Reflections on teaching

A couple of weeks ago, my friend next door asked if I wanted to teach jumping lessons to some of her dressage students while she was out of town. I’ve taught this group before, but it’s typically been as an assistant to my friend. I usually set courses, explain basic jumping concepts (like two-point position), and offer advice when it seems prudent. It’s fun- I like teaching, and the kids are good students.

Jumping grid
Grid set up for a jumping lesson!

The majority of my teaching experience has been as a therapeutic riding instructor. The certification process for that required teaching under the supervision of an experienced instructor as well as testing to demonstrate my ability to develop lesson plans and communicate ideas and instruction. I passed that certification and spent years teaching riding skills to people with special needs. While many of my students were capable riders, they weren’t able-bodied. Teaching able-bodied students is different in a lot of ways than teaching people with physical or mental disabilities. However, the more I do it, the more I’m grateful for my experience with that kind of teaching.

I learned a lot about breaking complex processes down into single, tiny steps. That’s really useful for anyone who’s teaching anything, really- explaining exactly how they need to arrange their body to achieve something is almost always helpful to the student! Megan at A Enter Spooking recently discussed the difference between “first toolkit” and “second toolkit”; therapeutic riding instruction is almost exclusively first toolkit instruction.

That’s really handy when I’m explaining to a group of teenage dressage riders how they should apply their leg when approaching a jump, for example. Or how to prevent their horse from running out. Or what to do with their hands in two-point. These kids are good riders, but they’re completely new to jumping. Their second toolkit for this kind of work is basically non-existent.

Teaching has also made me think carefully about what I say and how I say it. When I told a student to pop her pony with a whip, I emphasized that it wasn’t because she was angry at the pony, but because she needed to reinforce her leg aid. (I was totally angry at that stupid pony, though.) I offered specific praise to one rider whose horse gave a couple of exuberant bucks upon exiting the grid- “I like how you sat up tall and tightened your core and lifted his head up to make him stop bucking!” Those explanations might seem superfluous, but I like to think they’re more useful than just saying “Smack him!” or “Good riding!”

Giving lessons has also made me think about my riding. I’ve always tried to be a good example to the kids at the barn- my horses are always clean, I’m kind to them, I don’t (usually) ride like a sack of potatoes- but I feel like I really need to be on point if I’m going to tell other people how to ride! Teaching also makes me reflect on the gaps in my education and try to fix them.

Have you taught other people to ride, or tried to help someone learn a new concept? Do you enjoy it? Does it make you obsess over your own riding skills?

7 Replies to “Reflections on teaching”

  1. sounds like a fun day!!! there’s definitely a lot to be learned from how we approach coaching others. i’ve never taught a formal lesson and i’m 100% not a real coach, but i’ve held “help” sessions with some young riders and acted as a stand in coach for others at local shows etc, and it’s always so interesting to me how quickly i recognize and correct issues in these riders that i frequently suffer from myself….. go figure lol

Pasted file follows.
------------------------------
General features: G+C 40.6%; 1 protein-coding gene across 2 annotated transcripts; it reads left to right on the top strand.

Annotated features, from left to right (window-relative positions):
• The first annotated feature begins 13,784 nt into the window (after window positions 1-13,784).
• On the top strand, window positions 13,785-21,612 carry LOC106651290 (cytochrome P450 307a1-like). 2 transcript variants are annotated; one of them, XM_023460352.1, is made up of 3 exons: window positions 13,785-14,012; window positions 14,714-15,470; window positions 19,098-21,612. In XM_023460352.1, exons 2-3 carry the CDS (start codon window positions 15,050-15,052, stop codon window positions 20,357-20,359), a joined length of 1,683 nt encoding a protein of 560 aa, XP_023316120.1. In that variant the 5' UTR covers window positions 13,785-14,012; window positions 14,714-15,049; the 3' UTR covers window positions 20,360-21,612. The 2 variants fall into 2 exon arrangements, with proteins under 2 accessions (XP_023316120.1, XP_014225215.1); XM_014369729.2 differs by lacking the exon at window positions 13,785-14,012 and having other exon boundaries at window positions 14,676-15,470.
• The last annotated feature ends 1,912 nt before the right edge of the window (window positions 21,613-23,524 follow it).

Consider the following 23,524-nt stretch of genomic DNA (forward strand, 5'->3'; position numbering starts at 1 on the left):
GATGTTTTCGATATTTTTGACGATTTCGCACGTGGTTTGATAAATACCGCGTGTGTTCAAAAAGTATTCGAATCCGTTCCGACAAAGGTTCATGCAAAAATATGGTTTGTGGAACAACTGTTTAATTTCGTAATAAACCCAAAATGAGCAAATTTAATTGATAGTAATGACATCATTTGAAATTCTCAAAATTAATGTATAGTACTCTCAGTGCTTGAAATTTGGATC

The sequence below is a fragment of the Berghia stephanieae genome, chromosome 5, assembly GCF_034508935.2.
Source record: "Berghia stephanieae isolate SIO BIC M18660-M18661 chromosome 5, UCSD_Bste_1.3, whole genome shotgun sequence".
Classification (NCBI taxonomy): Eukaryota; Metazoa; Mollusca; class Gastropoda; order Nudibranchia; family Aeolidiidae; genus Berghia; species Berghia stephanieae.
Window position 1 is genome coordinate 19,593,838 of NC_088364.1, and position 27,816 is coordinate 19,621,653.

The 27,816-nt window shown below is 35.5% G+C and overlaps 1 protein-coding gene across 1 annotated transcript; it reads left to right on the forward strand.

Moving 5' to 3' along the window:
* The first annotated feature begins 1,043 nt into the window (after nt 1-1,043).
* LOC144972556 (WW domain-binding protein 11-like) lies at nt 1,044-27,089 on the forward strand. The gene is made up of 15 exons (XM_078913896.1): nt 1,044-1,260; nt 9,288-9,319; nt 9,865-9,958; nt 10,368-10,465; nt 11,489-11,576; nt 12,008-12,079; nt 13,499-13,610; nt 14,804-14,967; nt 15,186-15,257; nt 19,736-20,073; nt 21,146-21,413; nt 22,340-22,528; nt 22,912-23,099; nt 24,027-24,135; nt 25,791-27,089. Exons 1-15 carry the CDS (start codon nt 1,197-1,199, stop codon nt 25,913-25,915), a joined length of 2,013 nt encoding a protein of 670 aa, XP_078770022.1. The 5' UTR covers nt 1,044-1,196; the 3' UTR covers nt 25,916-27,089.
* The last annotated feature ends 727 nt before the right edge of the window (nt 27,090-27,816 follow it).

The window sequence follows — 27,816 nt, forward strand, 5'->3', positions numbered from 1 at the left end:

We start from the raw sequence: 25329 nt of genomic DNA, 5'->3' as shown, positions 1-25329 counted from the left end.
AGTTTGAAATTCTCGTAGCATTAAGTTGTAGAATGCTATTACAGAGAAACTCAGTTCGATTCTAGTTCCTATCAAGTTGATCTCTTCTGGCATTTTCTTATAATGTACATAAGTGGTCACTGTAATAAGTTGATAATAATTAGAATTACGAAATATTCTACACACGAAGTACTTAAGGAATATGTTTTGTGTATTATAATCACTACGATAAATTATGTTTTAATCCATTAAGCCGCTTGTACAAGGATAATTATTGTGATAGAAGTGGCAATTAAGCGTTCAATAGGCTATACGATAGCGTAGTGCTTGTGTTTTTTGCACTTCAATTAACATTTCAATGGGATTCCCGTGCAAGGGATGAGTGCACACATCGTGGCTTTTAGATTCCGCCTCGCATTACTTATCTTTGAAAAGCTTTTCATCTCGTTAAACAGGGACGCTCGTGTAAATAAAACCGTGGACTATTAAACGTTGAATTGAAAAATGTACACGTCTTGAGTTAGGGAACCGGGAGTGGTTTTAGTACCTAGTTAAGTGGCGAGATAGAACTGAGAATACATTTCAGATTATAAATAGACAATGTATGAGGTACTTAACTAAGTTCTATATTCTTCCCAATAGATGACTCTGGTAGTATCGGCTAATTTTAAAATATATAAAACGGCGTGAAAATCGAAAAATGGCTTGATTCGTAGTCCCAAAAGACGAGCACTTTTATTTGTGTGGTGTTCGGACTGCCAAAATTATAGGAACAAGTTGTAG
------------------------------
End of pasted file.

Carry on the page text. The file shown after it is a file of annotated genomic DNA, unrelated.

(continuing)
1. Me too! One of the things I like most about teaching is watching other people make the same mistakes I make and how that makes me think about what I ought to be telling myself when I ride!

  2. I can’t teach since I’m an ammy, but I have helped friends with their horses from time to time. Just free advice of course 😉 I rode at a barn for a long time that was very old school, and the trainer loved jumping but did not like nor care about flatting. Thus, she really didn’t get her students much education on proper flatwork. There was one kid that was a REALLY good rider, but she was easily frustrated because her pony would run out at fences, or not get to the right distances, and trainer would just tear her apart. Well that was all happening because the kid wasn’t riding the front end of the horse! Anyway, I’m rambling, my point is, one day when trainer was away, I helped her flat her pony and explained riding the front end, getting him on the aids, etc. It was really fun to watch it click for her and really made me think how to put what I knew from feel into words.

    1. Seeing someone “get it” (whatever “it”) might be is really rewarding! I always liked seeing my kids at the therapeutic riding center master a concept, and it’s just as fun watching this group of able-bodied students do so, too!

  3. I’ve assisted my trainer with IEA lessons once or twice, and it’s always really fun for me. I love helping others learn and improve ☺️

  4. I think this is the perfect example of the saying, “Watch one, do one, teach one.” Sometimes having to break down things and teach someone else is more helpful to you than it is to them! I know whether it’s horses or something unrelated, having to teach someone else only increases my understanding.

  5. I love the care and mindfulness you approach teaching with and I wish more instructors were as thoughtful about the process as you. I imagine it’s partially because you actually had to go through a system to teach versus just people in most equine industries hanging a shingle out for themselves.

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